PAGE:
Zafar Siddiqui

Zafar Siddiqui is a co-founder of the Islamic Resource Group (IRG), an educational outreach organization dedicated to building bridges between Muslims and people of other faiths. He currently serves as the director of interfaith and civic relations at IRG. Read more about Zafar Siddiqui.

Let Us Not Become the Evil We Deplore

Posted by: Zafar Siddiqui Updated: August 17, 2010 - 10:25 PM


The ongoing debate about a proposed Islamic civic center and mosque (Cordoba House) two blocks from Ground Zero is a defining moment for our country's core values and identity. The United States of America is a beacon of freedom that the world looks up to. The constitutional protections regarding religious freedom guaranteed to all citizens is unmatched in practice anywhere in the world. Our moral standing and leadership in the world squarely rests in our ability to uphold these cherished principles in all situations and at all times.

9/11 was an assault on humanity. Those impacted included people from many nationalities and backgrounds - Christians, Jews, Muslims, Buddhists, Hindus, and those who followed no religion. This colossal loss of life and property shocked the world that stood up with us and declared "today we are all Americans." This tragedy will forever be etched in our collective memory and will only strengthen our resolve to pursue and uphold the principles that make our country great.

Rev. Nathan Baxter, dean of the National Cathedral, perhaps sensing what some extreme elements in our country might embark upon, warned us in his September 2001 speech "As we act, let us not become the evil that we deplore." Those who seek to exploit this tragedy to gain cheap popularity, political mileage, or simply exude their unbridled hate dishonor not only the victims of 9/11, but also our country's core principles.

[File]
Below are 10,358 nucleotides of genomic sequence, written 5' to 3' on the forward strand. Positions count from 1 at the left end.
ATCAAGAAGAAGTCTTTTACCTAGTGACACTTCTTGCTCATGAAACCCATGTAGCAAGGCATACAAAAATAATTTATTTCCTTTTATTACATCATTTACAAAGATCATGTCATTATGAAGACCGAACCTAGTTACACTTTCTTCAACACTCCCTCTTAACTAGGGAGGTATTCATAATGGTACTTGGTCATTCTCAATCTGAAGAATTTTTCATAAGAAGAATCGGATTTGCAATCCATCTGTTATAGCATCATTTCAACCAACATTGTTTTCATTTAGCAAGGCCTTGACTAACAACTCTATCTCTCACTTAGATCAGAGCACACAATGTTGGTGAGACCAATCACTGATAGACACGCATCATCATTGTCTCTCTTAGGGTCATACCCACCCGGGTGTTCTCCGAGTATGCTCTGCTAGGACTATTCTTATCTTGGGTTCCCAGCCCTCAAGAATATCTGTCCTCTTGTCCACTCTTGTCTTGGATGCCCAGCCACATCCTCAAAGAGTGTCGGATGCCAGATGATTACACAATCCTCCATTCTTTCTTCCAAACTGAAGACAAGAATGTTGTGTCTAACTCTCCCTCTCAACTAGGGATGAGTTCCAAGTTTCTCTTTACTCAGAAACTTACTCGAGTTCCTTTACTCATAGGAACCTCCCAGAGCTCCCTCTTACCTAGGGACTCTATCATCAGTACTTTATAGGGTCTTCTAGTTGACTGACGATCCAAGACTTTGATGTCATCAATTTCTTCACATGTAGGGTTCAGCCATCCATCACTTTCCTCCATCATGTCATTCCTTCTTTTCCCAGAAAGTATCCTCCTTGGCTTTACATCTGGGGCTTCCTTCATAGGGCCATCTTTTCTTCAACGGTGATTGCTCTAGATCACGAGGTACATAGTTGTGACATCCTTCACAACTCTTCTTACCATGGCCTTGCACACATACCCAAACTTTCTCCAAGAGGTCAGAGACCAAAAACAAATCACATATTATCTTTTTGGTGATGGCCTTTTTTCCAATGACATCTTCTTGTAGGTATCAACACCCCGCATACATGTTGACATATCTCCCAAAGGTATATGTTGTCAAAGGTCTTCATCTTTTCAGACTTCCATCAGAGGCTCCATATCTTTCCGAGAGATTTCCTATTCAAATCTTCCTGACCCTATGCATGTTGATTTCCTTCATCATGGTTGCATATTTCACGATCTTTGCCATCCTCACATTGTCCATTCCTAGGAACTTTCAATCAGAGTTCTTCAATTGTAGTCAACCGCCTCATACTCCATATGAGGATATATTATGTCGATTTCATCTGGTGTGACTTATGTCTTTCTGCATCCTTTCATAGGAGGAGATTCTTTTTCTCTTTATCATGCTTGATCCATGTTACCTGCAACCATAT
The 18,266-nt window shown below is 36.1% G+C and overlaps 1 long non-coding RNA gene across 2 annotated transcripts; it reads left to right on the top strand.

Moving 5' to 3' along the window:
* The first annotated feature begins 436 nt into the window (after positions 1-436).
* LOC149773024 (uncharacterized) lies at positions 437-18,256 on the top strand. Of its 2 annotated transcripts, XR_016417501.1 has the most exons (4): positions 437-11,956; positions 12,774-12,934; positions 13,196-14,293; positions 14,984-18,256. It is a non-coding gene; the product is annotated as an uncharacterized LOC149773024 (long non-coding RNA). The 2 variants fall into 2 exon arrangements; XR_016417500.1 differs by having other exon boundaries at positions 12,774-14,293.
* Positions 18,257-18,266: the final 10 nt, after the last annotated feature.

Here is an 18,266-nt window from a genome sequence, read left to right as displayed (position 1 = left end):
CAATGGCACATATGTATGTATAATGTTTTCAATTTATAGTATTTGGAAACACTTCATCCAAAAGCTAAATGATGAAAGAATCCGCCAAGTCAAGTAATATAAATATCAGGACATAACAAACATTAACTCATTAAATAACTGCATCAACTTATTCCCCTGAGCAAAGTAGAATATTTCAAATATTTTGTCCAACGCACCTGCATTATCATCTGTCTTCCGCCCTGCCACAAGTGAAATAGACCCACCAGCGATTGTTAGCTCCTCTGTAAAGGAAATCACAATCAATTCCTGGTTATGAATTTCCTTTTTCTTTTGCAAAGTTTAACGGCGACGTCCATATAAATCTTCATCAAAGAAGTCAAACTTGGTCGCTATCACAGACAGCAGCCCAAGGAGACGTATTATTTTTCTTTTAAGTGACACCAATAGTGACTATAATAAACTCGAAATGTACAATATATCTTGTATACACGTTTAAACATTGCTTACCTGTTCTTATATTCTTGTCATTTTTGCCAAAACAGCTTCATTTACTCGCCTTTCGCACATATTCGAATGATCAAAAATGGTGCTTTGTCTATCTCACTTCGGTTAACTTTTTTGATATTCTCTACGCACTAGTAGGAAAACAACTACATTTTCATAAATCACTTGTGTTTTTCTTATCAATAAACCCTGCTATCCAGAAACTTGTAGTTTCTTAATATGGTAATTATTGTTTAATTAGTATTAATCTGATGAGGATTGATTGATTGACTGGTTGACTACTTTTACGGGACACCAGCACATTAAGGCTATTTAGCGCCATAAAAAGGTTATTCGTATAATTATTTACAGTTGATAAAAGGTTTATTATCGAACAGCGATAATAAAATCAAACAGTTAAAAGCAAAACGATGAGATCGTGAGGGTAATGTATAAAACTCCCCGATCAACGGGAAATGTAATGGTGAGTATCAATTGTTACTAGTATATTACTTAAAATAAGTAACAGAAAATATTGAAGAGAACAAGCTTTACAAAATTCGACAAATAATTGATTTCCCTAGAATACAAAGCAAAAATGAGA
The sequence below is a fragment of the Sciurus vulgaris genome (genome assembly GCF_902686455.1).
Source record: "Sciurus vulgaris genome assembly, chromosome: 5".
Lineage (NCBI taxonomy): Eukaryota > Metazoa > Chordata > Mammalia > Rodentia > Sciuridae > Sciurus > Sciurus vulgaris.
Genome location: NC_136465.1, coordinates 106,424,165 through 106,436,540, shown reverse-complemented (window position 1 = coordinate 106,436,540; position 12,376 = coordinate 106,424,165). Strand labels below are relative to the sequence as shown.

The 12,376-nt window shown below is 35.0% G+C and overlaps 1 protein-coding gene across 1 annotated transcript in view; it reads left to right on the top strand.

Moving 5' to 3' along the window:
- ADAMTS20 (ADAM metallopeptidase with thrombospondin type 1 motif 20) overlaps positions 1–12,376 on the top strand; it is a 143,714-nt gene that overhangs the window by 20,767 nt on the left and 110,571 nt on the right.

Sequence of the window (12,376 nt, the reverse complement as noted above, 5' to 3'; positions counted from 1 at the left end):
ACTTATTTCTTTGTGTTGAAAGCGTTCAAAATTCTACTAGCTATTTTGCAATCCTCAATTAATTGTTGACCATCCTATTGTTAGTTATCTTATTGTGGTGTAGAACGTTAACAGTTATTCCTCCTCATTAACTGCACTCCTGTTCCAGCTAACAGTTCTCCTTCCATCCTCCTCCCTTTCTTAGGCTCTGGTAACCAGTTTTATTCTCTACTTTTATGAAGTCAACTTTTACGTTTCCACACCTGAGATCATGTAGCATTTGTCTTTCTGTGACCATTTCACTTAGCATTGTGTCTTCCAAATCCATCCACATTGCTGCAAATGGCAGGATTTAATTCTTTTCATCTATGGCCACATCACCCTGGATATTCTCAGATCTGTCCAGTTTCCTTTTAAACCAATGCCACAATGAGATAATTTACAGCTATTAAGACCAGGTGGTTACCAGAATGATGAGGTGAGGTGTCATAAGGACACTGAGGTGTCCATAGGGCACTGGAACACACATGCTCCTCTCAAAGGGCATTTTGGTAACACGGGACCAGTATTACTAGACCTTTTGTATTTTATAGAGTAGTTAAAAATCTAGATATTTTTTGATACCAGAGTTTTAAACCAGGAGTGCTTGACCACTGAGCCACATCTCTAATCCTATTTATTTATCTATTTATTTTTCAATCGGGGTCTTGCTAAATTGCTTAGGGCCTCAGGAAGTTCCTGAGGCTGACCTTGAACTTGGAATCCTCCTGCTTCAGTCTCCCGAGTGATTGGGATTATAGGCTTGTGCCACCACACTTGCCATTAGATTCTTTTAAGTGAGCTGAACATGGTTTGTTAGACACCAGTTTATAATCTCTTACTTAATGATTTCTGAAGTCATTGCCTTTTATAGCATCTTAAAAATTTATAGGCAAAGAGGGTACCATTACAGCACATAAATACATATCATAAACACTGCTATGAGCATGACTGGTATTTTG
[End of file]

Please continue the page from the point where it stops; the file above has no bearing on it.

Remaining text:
It is simply inane for the opponents of the cultural center to justify their behavior by the actions of countries like Saudi Arabia and others that routinely violate religious freedom and human rights. Our country stands on its own exalted principles of religious freedom. American Muslims do not answer for the actions of other countries in the world. It is a specious argument to hold American Muslims responsible for the actions of Muslims in other countries.

Opportunism and fear-mongering will tear apart the fabric of our society. The world watches closely and takes cues from us. The shrill voices of hate and bigotry are not what the world needs to hear emanating from our country. President Obama, Mayor Bloomberg, Congressman Ellison and other key political figures have not shied away from standing up for the Constitution that they have sworn to uphold. We need such principled leadership during these difficult times.

The tremendous outpouring of support from the interfaith leadership both nationally and locally is both overwhelming and reassuring. America's mainstream religious leadership's unequivocal support and statements will go a long way in strengthening our country's foundational principles. American Muslims are fortunate to have such wonderful interfaith partners.

A friend told me about one of his American Muslim friends who died on 9/11 in Tower 1 leaving behind his wife and a then 2-year-old son. Can Newt Gingrich, Tim Pawlenty, Sarah Palin and their like-minded supporters look into the eyes of this young boy and tell him that he cannot pray two blocks away from where his father died?

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